Local foods processor, Cairns Foods, is eyeing regional markets following a recent plant upgrade and increase in production.
Managing director, Nancy Guzha said the recently-capitalised firm had initially suspended export plans but was now looking at penetrating the Zambian and Mozambican markets in the first half of 2018.
"Initially, we had decided to hold off exports until 2019 or 2020 because you can't hope to be a good exporter until you have saturated the local market. So our strategy was to operate the local market and then maybe two or three years from now, start with the rest of the region," Guzha said at the recently-ended Zimtrade exporters conference.
At its peak, the firm used to export canned fruit to Europe and Scandinavian countries.
Guzha, who is also chairperson of the Groceries Manufacturers Association, said government needed to make Zimbabwe an export processing zone to give the country's uncompetitive manufacturers an advantage.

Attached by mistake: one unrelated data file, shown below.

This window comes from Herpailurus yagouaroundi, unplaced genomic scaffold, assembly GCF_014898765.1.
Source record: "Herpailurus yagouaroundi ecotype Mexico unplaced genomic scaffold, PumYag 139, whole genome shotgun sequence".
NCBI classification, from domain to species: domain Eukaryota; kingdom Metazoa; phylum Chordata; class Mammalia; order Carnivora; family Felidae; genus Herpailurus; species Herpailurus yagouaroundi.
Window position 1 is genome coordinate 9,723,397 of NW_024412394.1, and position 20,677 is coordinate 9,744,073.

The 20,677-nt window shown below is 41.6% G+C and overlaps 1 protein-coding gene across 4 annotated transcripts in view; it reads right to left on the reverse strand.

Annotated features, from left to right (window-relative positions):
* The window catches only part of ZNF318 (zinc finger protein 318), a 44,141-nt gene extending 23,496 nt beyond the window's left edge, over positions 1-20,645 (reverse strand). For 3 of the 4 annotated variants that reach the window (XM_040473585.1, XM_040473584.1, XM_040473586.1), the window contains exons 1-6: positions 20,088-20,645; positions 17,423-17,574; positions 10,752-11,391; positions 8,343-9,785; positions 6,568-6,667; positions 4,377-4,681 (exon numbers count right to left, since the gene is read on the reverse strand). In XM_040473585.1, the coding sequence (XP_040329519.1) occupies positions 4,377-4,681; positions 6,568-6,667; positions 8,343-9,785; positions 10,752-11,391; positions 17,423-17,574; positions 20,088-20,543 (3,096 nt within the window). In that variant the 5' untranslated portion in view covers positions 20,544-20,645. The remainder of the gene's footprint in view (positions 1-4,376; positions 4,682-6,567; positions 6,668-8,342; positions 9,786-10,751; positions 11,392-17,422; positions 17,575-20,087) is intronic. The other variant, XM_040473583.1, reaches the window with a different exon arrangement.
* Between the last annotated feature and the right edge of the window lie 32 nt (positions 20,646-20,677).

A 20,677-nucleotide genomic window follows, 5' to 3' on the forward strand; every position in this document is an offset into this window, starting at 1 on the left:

"Our cost structures are too high compared to regional competitors and we are also competing with companies whose governments offer them heavy incentives... So if they made the country an export processing zone it would go a long way in helping local manufactures," she said.
Last year, Cairns ramped up capacity utilisation from 40 percent to 70 percent after the holding company was placed under judicial management in 2013 before it was taken over by a new investor, Takura Capital in 2015.
Takura Capital now controls 90 percent shareholding in Cairns and will invest $7 million into the food processor as part of the revival plan.
Following the commissioning of a new baked beans plant at the factory in 2016, the factory closed 2016 at 70 percent capacity.
With over 200 employees, the Cairns' baked beans plant sourced from China at a cost of $200 000 has a capacity to produce 105 000 tins of Cashel Valley Baked Bins per day.